Currently some of important purposes of researchers in the field of optical electronics and photonics, are design of photonic crystal (PCs) devices [1]. In recent years, PCs have attracted more attentions, due to having applications in optical electronics, telecommunications and optical information processing [2, 3]. PCs are nanostructures that their dielectric materials refractive indices change periodically. These nanostructures are divided into three principle groups onedimensional (1D), twodimensional (2D) and threedimensional (3D) structures [4]. 2D PCs compared with 1D and 3D PCs have attracted more attentions because they have a complete PBG and also they can be fabricated much easily using integrated circuit technology [5]. PCs are good choices for designing optical filters and other similar elements because of their photonic band gap (PBG) [68]. In PC structures, the PBG is a range of frequencies which electromagnetic wave can not be propagated into the structure [9]. In optical communication systems, optical filters are considered vital elements for wavelength division multiplexing (WDM) applications [10, 11]. WDM systems are used in the transmission of information types such as voice, internet, video, and etc. Hence, in optical telecommunication networks one of the ways to increase the capacity of data transmission is by using WDM systems [12]. These systems consist of a multiplexer at the transmitter to combine the optical signals into a single signal and a multiplexer at the receiver to separate the combined signals. In optical telecommunication network, the Coarse WavelengthDivision Multiplexing (CWDM) systems and Dense WavelengthDivision Multiplexing (DWDM) systems are the two patterns for WDM systems. Currently, CWDM systems in comparison with DWDM systems are more attractive because they are low cost. According to the ITUT G694.2 standard in 8channel CWDM systems, optical channels are mixed together in the wavelengths range of 1311 nm to 1451 nm (with the aim of minimum dispersion) and 1471 nm to 1611 nm (with the aim of minimum attenuation) with a channel spacing of 20 nm [13]. However, in CWDM systems the important wavelengths are 1471 nm, 1491 nm, 1511 nm, 1531 nm, 1551 nm, 1571 nm, 1591 nm and 1611 nm, which they are corresponding to the ITUT G.694.2 standard for CWDM systems [14].In this study, one simple and noncomplex structure for an optical double Bandpass Filter (BPF) based on twodimensional (2D) circular Photonic Crystal Ring Resonators (PCRRs) by using a composition of two quasi waveguides and a circular PCRR has been reported. Here the simplest structure geometry that has been used as a basic structure BPF has been designed in Ref. [11]. This structure acts as BPF and cover almost the entire Cband of CWDM systems. The Cband is comprised of the wavelengths in the range of 1530 nm to 1565 nm [11]. Hence in this paper, by applying some changes in the structural parameters of the filter including the radii (r) and the material of dielectric rods, we converted the previous wide BPF (the result of the Ref. [11]) into the narrow double BPF. The resonant wavelengths in our double BPF have been tuned at 1491 nm and 1551 nm. Finitedifference timedomain (FDTD) and Plane Wave Expansion (PWE) methods have been used to calculate the normalized transmission spectra and the photonic band gap of the basic structure, respectively [16]. The rest of this paper is organized as follows: In Section.2, the structure of the proposed BPF is explained. In Section.3, we’ll describe in details the effect of design parameters on filter performance and simulation results. We’ll also have a conclusion section.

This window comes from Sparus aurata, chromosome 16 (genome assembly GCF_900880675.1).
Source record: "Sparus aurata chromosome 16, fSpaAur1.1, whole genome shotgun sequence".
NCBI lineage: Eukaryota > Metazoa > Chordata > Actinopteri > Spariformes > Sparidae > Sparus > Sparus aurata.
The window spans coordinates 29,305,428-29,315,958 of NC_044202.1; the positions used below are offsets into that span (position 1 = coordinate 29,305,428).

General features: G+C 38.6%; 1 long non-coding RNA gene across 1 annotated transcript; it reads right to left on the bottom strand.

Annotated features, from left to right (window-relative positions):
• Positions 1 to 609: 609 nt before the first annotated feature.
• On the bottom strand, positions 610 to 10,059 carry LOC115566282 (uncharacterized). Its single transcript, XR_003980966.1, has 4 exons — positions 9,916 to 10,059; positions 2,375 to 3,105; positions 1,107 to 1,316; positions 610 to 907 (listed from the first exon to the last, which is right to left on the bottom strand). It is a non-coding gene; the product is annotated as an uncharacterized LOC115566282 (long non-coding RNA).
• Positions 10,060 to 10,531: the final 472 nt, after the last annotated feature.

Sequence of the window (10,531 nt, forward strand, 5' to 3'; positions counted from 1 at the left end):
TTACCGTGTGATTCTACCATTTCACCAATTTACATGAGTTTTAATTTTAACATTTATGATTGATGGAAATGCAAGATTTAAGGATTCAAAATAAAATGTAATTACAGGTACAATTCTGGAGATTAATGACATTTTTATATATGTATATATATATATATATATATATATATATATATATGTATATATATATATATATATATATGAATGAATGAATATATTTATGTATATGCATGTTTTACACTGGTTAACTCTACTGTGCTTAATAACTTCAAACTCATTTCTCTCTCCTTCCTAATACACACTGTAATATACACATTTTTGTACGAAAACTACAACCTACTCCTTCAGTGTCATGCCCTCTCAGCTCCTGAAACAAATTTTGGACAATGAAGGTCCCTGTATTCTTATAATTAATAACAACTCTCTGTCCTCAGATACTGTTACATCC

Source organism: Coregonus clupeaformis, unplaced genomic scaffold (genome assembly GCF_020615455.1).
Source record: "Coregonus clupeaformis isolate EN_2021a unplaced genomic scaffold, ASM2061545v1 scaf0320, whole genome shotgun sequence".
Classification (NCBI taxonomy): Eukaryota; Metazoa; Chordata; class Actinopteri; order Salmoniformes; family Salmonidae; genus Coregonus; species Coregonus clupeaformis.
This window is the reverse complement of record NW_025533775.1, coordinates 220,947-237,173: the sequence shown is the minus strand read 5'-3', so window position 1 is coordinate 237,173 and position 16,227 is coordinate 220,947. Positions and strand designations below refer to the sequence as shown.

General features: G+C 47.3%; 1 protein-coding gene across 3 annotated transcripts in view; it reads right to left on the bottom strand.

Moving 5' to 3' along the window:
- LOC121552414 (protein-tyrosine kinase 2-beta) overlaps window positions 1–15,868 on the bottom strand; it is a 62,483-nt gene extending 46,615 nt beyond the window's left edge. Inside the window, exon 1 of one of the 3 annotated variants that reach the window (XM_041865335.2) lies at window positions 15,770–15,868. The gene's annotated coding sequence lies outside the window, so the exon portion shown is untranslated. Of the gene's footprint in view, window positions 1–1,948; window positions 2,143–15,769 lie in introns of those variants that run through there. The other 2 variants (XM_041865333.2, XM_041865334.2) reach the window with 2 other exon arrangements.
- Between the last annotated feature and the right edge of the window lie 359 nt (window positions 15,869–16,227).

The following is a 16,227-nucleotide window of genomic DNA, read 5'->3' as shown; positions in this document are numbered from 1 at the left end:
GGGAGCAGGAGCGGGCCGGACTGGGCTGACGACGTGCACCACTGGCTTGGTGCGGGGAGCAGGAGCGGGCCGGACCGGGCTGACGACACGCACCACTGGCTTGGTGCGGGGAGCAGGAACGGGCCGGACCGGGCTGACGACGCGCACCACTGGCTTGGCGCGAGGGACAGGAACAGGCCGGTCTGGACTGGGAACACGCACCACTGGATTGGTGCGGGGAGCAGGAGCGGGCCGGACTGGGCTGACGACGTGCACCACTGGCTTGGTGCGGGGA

2. Singlering PC Bandpass Filter